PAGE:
Planet (formerly Planet Labs) has put about 300 satellites into space, in charge of photographing the entire land mass of the Earth every day.
The satellites weigh 5 kg (12 pounds) and measure 20 x 20 x 44 centimeters, about the size of a loaf of bread. They are packed with commercial-off-the-shelf electronics and are built in downtown San Francisco. Mission control consists of a single engineer for dozens of satellites.
Aptly named “doves,” the satellites circle the Earth in 90 minutes, their cameras continuously rolling. “It gives you a perspective of the planet as a dynamic and evolving thing that we need to take care of,” said company co-founder Will Marshall.
Each day, the satellites transmit 1.2 million images at a spatial resolution of 3–5 meters, far more than enough to fully occupy all the analysts at the National Geospatial Intelligence Agency (NGA), one of Planet’s more than 200 customers.
Historically, the NGA has relied on three or four very large, very expensive — and to global adversaries, very predictable — spy satellites. The agency has found Planet’s approach intriguing and challenging.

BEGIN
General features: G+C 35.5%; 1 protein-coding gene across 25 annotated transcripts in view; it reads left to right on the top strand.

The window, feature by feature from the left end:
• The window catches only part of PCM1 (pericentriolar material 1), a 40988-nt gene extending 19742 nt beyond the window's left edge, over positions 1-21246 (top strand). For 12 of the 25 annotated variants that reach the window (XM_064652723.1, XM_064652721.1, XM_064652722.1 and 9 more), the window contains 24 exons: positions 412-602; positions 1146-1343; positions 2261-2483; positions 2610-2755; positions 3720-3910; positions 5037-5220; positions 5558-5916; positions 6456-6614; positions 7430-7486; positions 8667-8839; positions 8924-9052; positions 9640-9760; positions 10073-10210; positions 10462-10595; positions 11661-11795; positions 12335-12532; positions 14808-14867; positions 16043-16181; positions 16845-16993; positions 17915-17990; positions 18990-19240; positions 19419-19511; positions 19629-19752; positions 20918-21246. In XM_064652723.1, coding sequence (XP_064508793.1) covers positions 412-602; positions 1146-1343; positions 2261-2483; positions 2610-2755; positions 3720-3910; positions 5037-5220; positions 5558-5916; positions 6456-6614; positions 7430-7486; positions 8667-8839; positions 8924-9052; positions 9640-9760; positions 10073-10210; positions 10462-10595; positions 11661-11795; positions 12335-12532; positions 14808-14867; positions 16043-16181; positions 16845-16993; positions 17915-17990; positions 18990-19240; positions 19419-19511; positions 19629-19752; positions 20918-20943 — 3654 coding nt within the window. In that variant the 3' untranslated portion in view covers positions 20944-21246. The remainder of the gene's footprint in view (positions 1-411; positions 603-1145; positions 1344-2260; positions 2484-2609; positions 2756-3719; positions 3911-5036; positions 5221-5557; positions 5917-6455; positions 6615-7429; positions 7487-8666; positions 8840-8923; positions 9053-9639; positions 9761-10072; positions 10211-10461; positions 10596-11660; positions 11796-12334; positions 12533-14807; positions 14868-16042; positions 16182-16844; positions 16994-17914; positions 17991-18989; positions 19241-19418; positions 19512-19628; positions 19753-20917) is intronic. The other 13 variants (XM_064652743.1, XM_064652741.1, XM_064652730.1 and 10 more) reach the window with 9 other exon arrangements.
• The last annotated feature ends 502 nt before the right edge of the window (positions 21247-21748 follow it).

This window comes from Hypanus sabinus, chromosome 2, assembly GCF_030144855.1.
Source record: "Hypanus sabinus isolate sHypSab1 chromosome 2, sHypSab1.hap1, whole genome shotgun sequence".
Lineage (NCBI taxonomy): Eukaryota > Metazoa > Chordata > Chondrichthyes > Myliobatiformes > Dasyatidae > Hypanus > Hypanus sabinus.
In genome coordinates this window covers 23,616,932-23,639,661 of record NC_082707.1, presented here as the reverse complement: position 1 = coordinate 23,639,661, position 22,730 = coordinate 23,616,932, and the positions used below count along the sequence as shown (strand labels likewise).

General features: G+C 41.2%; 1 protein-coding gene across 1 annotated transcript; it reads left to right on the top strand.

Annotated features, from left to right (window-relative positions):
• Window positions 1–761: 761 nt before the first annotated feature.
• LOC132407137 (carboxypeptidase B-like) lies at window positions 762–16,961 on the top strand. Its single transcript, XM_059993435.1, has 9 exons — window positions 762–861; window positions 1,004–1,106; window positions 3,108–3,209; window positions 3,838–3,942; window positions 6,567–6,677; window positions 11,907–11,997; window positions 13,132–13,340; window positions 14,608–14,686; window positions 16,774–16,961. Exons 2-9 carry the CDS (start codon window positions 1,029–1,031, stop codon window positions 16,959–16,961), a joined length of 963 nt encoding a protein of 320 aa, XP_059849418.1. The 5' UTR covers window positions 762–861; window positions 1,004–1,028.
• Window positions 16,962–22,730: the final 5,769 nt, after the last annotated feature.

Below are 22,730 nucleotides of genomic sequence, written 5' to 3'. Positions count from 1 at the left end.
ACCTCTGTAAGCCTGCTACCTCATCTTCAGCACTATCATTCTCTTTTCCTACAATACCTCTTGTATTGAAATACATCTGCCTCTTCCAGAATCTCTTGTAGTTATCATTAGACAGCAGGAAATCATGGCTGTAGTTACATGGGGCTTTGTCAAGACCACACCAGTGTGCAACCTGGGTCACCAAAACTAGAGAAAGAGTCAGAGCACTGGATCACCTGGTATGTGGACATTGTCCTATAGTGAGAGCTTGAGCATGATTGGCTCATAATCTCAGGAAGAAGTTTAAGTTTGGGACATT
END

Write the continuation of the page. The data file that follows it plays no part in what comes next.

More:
Planet has devised computer algorithms to look for new features day to day, such as roads or buildings th
at may signal activity of a significant or nefarious sort. Other customer uses are more mundane, such as agricultural companies monitoring crop health.
Boundless. In December 2018, Planet entered into an agreement to acquire Boundless Spatial Inc., a St. Louis-based geospatial software solutions company, to further support its commercial business with the U.S. government and agricultural clients.